Next is the declaration of external dependencies. At first all external programs are listed. This is important for later, when the script is packaged via nix. Nix will substitute these commands with absolute paths. Then it's good to not have them scattered around.

It also reads in the expected environment variables (only those we need) that are provided by Docspell. Since this addon only makes sense to work on an item, it quits early should some env vars are missing.

(define *curl* "curl")
(define *ffmpeg* "ffmpeg")
(define *stt* "stt")
(define *wkhtmltopdf* "wkhtmltopdf")

;; Getting some environment variables
(define *output-dir* (getenv "OUTPUT_DIR"))
(define *tmp-dir* (getenv "TMP_DIR"))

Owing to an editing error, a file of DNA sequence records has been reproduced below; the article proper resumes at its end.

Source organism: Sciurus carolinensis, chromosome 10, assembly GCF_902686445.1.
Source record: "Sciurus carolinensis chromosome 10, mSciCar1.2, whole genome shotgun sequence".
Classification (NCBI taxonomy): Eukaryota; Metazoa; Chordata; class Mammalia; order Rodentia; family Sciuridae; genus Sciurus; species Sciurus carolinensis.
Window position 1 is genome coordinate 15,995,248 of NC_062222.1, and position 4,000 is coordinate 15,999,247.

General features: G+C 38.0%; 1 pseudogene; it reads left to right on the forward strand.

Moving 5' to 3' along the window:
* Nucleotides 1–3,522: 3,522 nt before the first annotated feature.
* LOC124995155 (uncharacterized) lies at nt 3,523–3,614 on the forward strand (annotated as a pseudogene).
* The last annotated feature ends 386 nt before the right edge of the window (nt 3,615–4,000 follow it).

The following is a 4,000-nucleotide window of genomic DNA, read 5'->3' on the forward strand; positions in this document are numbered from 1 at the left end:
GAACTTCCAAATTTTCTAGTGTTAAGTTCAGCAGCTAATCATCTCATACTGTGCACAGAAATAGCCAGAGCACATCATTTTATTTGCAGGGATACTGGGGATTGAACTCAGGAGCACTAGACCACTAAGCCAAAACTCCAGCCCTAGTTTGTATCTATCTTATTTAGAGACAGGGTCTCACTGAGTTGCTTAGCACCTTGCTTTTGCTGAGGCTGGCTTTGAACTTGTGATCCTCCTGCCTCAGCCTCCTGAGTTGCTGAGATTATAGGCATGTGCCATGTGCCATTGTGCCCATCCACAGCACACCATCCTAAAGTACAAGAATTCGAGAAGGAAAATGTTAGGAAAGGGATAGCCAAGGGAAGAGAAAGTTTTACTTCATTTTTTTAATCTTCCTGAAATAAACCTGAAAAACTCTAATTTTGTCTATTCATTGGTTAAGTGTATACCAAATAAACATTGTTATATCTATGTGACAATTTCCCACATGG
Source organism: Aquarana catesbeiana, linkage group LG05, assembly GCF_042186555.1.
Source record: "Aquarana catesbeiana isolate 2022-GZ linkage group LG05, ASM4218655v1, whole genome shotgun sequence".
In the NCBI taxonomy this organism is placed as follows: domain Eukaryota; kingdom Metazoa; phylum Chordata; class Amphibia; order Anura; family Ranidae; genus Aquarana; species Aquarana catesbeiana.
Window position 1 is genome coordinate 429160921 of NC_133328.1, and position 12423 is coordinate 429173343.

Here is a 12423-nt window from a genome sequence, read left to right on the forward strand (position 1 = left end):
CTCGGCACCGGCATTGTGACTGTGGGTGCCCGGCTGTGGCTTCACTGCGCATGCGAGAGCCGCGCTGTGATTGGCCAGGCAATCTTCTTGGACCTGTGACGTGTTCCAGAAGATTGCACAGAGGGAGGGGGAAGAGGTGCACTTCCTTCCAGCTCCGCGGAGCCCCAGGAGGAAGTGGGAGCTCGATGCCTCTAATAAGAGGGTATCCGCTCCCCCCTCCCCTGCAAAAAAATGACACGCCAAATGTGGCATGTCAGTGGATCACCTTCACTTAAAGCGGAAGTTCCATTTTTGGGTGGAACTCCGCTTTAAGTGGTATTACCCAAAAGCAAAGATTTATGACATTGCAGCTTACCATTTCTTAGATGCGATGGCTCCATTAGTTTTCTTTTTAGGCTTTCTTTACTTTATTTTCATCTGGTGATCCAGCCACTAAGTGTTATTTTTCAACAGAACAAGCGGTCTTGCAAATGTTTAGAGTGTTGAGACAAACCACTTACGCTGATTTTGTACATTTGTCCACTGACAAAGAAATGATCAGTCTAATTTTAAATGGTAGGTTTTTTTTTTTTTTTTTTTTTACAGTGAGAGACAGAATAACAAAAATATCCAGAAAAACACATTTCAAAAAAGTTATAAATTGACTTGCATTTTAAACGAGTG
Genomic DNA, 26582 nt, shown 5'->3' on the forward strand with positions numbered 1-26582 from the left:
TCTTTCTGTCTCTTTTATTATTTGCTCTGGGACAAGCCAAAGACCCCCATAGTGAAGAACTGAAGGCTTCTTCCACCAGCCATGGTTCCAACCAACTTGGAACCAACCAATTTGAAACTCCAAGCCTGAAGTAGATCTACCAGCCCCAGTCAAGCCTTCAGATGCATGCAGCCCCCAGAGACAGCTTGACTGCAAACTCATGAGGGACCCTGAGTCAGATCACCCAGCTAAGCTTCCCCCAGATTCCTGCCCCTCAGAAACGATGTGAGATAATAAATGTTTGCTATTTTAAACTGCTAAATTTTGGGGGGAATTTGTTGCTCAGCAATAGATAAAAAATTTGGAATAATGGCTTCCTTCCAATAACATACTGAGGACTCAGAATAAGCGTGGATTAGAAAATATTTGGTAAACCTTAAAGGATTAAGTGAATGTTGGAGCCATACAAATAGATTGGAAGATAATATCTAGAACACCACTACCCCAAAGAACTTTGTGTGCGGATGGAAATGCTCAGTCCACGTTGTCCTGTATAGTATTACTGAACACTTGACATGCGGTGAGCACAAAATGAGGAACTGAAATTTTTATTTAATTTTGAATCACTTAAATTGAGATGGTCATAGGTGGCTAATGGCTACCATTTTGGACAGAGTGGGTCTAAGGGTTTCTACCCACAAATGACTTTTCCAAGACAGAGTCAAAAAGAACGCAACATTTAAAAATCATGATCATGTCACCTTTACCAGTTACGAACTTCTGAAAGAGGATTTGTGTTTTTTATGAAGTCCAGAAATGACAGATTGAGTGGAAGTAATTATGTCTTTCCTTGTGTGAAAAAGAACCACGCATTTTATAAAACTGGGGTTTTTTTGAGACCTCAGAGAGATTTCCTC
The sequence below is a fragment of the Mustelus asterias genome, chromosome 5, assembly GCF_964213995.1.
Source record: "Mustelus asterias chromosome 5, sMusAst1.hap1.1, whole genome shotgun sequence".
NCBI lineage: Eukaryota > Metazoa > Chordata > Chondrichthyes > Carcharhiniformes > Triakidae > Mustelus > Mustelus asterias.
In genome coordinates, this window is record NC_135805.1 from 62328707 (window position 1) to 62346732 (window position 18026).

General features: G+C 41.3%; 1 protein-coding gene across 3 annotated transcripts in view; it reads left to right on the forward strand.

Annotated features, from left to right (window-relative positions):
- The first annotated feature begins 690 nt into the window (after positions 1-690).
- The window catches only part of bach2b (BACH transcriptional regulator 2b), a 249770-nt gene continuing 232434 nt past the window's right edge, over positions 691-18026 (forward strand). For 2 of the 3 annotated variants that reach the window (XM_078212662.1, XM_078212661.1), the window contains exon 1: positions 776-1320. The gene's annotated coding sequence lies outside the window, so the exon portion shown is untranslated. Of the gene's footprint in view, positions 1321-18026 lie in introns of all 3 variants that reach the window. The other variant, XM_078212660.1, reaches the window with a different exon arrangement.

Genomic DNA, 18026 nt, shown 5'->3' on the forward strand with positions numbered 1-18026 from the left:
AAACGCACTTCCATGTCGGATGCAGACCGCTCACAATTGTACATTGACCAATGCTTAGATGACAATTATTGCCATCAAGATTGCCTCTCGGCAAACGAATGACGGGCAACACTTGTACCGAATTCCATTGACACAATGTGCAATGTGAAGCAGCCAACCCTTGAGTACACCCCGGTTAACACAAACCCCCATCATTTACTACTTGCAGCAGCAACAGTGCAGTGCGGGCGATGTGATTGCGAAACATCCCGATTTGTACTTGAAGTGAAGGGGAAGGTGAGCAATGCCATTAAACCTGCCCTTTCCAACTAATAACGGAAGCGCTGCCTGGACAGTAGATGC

(define *cache-dir* (getenv "CACHE_DIR"))

(define *item-data-json* (getenv "ITEM_DATA_JSON"))
(define *original-files-json* (getenv "ITEM_ORIGINAL_JSON"))
(define *original-files-dir* (getenv "ITEM_ORIGINAL_DIR"))

;; fail early if not in the right context
(when (not *item-data-json*)
  (errln "No item data json file found.")
  (exit 1))

Input/OutputπŸ”—

The input and output schemas can be defined now. This uses the guile-json module. It provides very convenient features for reading and writing json.

It is possible to define a record via define-json-type that generates readers and writers to/from JSON. For example, the record <itemdata> is defined to be an object with only one field id. The function json->scm reads in json into scheme datastructures and then the generated function scm->itemdata creates the record from it. For every record, accessor functions exists. For example: (itemdata-id data) would lookup the field id in the given itemdata record data.